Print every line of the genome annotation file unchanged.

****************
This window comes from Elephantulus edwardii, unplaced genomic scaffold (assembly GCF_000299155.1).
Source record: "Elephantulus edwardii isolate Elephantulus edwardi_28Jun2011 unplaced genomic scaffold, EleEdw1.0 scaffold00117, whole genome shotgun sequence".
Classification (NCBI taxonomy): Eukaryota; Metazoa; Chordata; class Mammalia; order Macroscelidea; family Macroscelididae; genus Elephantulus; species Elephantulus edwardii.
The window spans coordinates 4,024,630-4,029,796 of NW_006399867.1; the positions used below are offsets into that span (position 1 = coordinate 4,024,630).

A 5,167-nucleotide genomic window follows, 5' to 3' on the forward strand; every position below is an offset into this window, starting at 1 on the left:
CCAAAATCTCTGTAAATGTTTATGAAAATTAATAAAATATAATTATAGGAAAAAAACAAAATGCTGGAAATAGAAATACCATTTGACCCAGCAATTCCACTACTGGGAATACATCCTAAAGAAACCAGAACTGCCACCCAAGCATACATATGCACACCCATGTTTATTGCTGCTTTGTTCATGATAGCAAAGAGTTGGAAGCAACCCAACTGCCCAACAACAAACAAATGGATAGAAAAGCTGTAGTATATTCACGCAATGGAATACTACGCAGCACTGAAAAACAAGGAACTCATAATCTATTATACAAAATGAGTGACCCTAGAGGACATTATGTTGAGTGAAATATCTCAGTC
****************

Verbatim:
This window comes from Elephantulus edwardii, unplaced genomic scaffold (assembly GCF_000299155.1).
Source record: "Elephantulus edwardii isolate Elephantulus edwardi_28Jun2011 unplaced genomic scaffold, EleEdw1.0 scaffold00117, whole genome shotgun sequence".
Classification (NCBI taxonomy): Eukaryota; Metazoa; Chordata; class Mammalia; order Macroscelidea; family Macroscelididae; genus Elephantulus; species Elephantulus edwardii.
The window spans coordinates 4,024,630-4,029,796 of NW_006399867.1; the positions used below are offsets into that span (position 1 = coordinate 4,024,630).

A 5,167-nucleotide genomic window follows, 5' to 3' on the forward strand; every position below is an offset into this window, starting at 1 on the left:
CCAAAATCTCTGTAAATGTTTATGAAAATTAATAAAATATAATTATAGGAAAAAAACAAAATGCTGGAAATAGAAATACCATTTGACCCAGCAATTCCACTACTGGGAATACATCCTAAAGAAACCAGAACTGCCACCCAAGCATACATATGCACACCCATGTTTATTGCTGCTTTGTTCATGATAGCAAAGAGTTGGAAGCAACCCAACTGCCCAACAACAAACAAATGGATAGAAAAGCTGTAGTATATTCACGCAATGGAATACTACGCAGCACTGAAAAACAAGGAACTCATAATCTATTATACAAAATGAGTGACCCTAGAGGACATTATGTTGAGTGAAATATCTCAGTC